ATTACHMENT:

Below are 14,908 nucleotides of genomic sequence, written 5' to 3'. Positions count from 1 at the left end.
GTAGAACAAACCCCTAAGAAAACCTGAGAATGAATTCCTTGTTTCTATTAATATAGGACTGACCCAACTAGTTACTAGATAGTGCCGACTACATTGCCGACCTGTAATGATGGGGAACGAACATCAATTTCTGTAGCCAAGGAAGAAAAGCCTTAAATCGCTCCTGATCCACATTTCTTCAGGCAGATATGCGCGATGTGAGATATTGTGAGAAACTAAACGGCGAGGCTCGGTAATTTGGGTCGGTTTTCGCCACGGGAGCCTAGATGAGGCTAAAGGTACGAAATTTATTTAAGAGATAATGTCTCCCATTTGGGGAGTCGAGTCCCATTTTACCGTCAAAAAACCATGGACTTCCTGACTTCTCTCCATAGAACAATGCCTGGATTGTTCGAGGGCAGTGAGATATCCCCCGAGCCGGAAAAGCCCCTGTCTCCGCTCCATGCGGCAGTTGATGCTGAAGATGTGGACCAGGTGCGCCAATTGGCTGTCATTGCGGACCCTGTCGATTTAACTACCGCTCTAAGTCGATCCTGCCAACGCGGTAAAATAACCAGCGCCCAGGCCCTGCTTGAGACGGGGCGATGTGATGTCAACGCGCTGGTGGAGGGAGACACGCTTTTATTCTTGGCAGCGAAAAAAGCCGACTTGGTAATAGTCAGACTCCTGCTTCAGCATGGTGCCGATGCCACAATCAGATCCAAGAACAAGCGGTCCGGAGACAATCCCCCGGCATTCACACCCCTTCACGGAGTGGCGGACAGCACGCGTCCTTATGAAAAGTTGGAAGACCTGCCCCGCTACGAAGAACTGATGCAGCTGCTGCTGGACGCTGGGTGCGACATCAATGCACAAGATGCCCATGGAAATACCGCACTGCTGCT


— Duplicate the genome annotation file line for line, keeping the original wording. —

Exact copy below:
Below are 14,908 nucleotides of genomic sequence, written 5' to 3'. Positions count from 1 at the left end.
GTAGAACAAACCCCTAAGAAAACCTGAGAATGAATTCCTTGTTTCTATTAATATAGGACTGACCCAACTAGTTACTAGATAGTGCCGACTACATTGCCGACCTGTAATGATGGGGAACGAACATCAATTTCTGTAGCCAAGGAAGAAAAGCCTTAAATCGCTCCTGATCCACATTTCTTCAGGCAGATATGCGCGATGTGAGATATTGTGAGAAACTAAACGGCGAGGCTCGGTAATTTGGGTCGGTTTTCGCCACGGGAGCCTAGATGAGGCTAAAGGTACGAAATTTATTTAAGAGATAATGTCTCCCATTTGGGGAGTCGAGTCCCATTTTACCGTCAAAAAACCATGGACTTCCTGACTTCTCTCCATAGAACAATGCCTGGATTGTTCGAGGGCAGTGAGATATCCCCCGAGCCGGAAAAGCCCCTGTCTCCGCTCCATGCGGCAGTTGATGCTGAAGATGTGGACCAGGTGCGCCAATTGGCTGTCATTGCGGACCCTGTCGATTTAACTACCGCTCTAAGTCGATCCTGCCAACGCGGTAAAATAACCAGCGCCCAGGCCCTGCTTGAGACGGGGCGATGTGATGTCAACGCGCTGGTGGAGGGAGACACGCTTTTATTCTTGGCAGCGAAAAAAGCCGACTTGGTAATAGTCAGACTCCTGCTTCAGCATGGTGCCGATGCCACAATCAGATCCAAGAACAAGCGGTCCGGAGACAATCCCCCGGCATTCACACCCCTTCACGGAGTGGCGGACAGCACGCGTCCTTATGAAAAGTTGGAAGACCTGCCCCGCTACGAAGAACTGATGCAGCTGCTGCTGGACGCTGGGTGCGACATCAATGCACAAGATGCCCATGGAAATACCGCACTGCTGCT